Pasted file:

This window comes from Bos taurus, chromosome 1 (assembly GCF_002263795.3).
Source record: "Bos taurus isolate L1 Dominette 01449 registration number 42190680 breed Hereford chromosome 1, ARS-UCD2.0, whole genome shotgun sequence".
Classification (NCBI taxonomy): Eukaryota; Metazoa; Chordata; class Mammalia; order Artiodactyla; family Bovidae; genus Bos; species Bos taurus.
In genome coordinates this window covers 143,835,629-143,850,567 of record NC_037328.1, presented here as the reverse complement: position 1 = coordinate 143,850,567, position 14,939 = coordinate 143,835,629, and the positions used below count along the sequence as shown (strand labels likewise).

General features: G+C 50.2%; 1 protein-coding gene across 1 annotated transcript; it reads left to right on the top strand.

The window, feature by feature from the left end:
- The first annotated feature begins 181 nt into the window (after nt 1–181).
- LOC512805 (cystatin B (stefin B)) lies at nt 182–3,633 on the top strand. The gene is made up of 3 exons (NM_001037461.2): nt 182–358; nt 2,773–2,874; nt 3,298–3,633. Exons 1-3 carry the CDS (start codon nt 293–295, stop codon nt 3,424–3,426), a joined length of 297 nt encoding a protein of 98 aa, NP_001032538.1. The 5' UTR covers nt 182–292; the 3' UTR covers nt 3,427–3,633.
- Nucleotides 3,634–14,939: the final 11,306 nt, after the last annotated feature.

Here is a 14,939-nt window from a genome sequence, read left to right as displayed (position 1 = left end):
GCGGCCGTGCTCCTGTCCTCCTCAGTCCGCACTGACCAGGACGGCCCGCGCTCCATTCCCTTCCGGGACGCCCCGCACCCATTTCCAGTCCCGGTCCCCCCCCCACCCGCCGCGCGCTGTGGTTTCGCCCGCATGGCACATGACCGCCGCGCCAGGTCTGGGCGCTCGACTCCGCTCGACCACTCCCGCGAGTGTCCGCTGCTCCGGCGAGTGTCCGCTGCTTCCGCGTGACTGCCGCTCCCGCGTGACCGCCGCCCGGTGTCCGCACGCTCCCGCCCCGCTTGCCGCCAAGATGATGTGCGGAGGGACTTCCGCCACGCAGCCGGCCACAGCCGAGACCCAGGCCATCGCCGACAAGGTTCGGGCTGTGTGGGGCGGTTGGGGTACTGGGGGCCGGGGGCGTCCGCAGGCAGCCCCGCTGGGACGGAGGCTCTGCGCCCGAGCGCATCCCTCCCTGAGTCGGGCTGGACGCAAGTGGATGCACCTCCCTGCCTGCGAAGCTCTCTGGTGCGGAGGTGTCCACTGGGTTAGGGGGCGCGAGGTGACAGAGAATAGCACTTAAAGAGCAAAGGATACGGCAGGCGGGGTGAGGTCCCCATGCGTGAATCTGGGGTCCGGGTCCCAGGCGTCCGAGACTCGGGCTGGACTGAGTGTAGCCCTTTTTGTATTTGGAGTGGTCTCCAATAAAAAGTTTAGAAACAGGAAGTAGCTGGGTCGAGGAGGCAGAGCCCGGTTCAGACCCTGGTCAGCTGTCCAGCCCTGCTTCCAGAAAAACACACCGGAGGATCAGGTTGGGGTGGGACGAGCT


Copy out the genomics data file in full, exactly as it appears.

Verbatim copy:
This window comes from Bos taurus, chromosome 1 (assembly GCF_002263795.3).
Source record: "Bos taurus isolate L1 Dominette 01449 registration number 42190680 breed Hereford chromosome 1, ARS-UCD2.0, whole genome shotgun sequence".
Classification (NCBI taxonomy): Eukaryota; Metazoa; Chordata; class Mammalia; order Artiodactyla; family Bovidae; genus Bos; species Bos taurus.
In genome coordinates this window covers 143,835,629-143,850,567 of record NC_037328.1, presented here as the reverse complement: position 1 = coordinate 143,850,567, position 14,939 = coordinate 143,835,629, and the positions used below count along the sequence as shown (strand labels likewise).

General features: G+C 50.2%; 1 protein-coding gene across 1 annotated transcript; it reads left to right on the top strand.

The window, feature by feature from the left end:
- The first annotated feature begins 181 nt into the window (after nt 1–181).
- LOC512805 (cystatin B (stefin B)) lies at nt 182–3,633 on the top strand. The gene is made up of 3 exons (NM_001037461.2): nt 182–358; nt 2,773–2,874; nt 3,298–3,633. Exons 1-3 carry the CDS (start codon nt 293–295, stop codon nt 3,424–3,426), a joined length of 297 nt encoding a protein of 98 aa, NP_001032538.1. The 5' UTR covers nt 182–292; the 3' UTR covers nt 3,427–3,633.
- Nucleotides 3,634–14,939: the final 11,306 nt, after the last annotated feature.

Here is a 14,939-nt window from a genome sequence, read left to right as displayed (position 1 = left end):
GCGGCCGTGCTCCTGTCCTCCTCAGTCCGCACTGACCAGGACGGCCCGCGCTCCATTCCCTTCCGGGACGCCCCGCACCCATTTCCAGTCCCGGTCCCCCCCCCACCCGCCGCGCGCTGTGGTTTCGCCCGCATGGCACATGACCGCCGCGCCAGGTCTGGGCGCTCGACTCCGCTCGACCACTCCCGCGAGTGTCCGCTGCTCCGGCGAGTGTCCGCTGCTTCCGCGTGACTGCCGCTCCCGCGTGACCGCCGCCCGGTGTCCGCACGCTCCCGCCCCGCTTGCCGCCAAGATGATGTGCGGAGGGACTTCCGCCACGCAGCCGGCCACAGCCGAGACCCAGGCCATCGCCGACAAGGTTCGGGCTGTGTGGGGCGGTTGGGGTACTGGGGGCCGGGGGCGTCCGCAGGCAGCCCCGCTGGGACGGAGGCTCTGCGCCCGAGCGCATCCCTCCCTGAGTCGGGCTGGACGCAAGTGGATGCACCTCCCTGCCTGCGAAGCTCTCTGGTGCGGAGGTGTCCACTGGGTTAGGGGGCGCGAGGTGACAGAGAATAGCACTTAAAGAGCAAAGGATACGGCAGGCGGGGTGAGGTCCCCATGCGTGAATCTGGGGTCCGGGTCCCAGGCGTCCGAGACTCGGGCTGGACTGAGTGTAGCCCTTTTTGTATTTGGAGTGGTCTCCAATAAAAAGTTTAGAAACAGGAAGTAGCTGGGTCGAGGAGGCAGAGCCCGGTTCAGACCCTGGTCAGCTGTCCAGCCCTGCTTCCAGAAAAACACACCGGAGGATCAGGTTGGGGTGGGACGAGCT